Through the 1860s gold was the primary metal coming out of the Breckenridge district, but the 1870s brought a short silver boom. In 1887, two local miners, Tom Graves and Harry Lyton found a 13.5 pound gold nugget, one of the largest ever discovered at the time. They nicknamed it “Tom’s Baby”, and it is currently on display at the Colorado Museum of Natural History in Denver.
The Railroad Finally Arrives at Breckenridge
Breckenridge had been a mining town of some significance for over two decades without a rail link to the outside world. The railroad finally arrived in Breckenridge in 1882 when the South Park and Pacific Railroad company finished laying rail over the pass.
During the harsh winter of 1899 the trains could not run. The snow was so deep in town that residents had to dig tunnels to get around. On February 5th, the last train pulled out of the station, and would not return for 79 days leaving townspeople to figure out how to get supplies.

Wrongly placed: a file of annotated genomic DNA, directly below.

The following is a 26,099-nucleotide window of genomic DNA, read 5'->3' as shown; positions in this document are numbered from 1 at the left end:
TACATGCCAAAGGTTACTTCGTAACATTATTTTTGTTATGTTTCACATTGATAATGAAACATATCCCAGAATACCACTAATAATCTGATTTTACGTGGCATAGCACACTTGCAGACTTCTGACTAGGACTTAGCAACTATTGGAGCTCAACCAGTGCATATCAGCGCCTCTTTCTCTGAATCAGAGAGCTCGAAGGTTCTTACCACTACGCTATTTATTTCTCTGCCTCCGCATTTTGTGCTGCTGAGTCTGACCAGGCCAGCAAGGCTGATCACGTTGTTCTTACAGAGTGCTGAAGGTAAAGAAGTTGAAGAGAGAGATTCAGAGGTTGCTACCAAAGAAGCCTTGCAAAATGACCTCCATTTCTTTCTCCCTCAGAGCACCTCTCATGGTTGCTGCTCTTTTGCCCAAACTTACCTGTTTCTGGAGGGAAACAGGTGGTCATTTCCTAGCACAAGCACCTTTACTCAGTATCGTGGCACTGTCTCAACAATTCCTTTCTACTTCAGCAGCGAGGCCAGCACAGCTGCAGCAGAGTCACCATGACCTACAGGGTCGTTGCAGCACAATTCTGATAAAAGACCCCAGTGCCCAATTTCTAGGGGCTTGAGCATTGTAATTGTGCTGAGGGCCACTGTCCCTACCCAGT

Hardy men were forced to snowshoe over the pass to retrieve whatever supplies they could carry on their backs. One man froze to death in this endeavor. When the train finally did arrive at the end of April the whole town came out to see it pull into the station carrying sacks of overdue mail and much needed food.
The Dredge Era
Mining in the Breckenridge district started with rich placer gold mining which evolved into elaborate hydraulic operations. Later, as the gold was traced to its source and lode deposits were discovered, hard rock mining also became important. Some of the hard rock mines also produced silver, lead and zinc.